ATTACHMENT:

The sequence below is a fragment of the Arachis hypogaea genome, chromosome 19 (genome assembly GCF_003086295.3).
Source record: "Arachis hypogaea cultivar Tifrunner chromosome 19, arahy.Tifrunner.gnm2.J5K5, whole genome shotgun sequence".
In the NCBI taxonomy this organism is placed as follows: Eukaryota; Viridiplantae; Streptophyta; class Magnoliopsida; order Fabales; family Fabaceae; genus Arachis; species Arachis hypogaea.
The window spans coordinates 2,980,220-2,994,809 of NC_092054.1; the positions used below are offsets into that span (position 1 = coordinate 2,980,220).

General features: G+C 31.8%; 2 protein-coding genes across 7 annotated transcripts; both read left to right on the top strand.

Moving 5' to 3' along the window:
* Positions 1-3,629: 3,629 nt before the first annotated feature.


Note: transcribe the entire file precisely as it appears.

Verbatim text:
The sequence below is a fragment of the Arachis hypogaea genome, chromosome 19 (genome assembly GCF_003086295.3).
Source record: "Arachis hypogaea cultivar Tifrunner chromosome 19, arahy.Tifrunner.gnm2.J5K5, whole genome shotgun sequence".
In the NCBI taxonomy this organism is placed as follows: Eukaryota; Viridiplantae; Streptophyta; class Magnoliopsida; order Fabales; family Fabaceae; genus Arachis; species Arachis hypogaea.
The window spans coordinates 2,980,220-2,994,809 of NC_092054.1; the positions used below are offsets into that span (position 1 = coordinate 2,980,220).

General features: G+C 31.8%; 2 protein-coding genes across 7 annotated transcripts; both read left to right on the top strand.

Moving 5' to 3' along the window:
* Positions 1-3,629: 3,629 nt before the first annotated feature.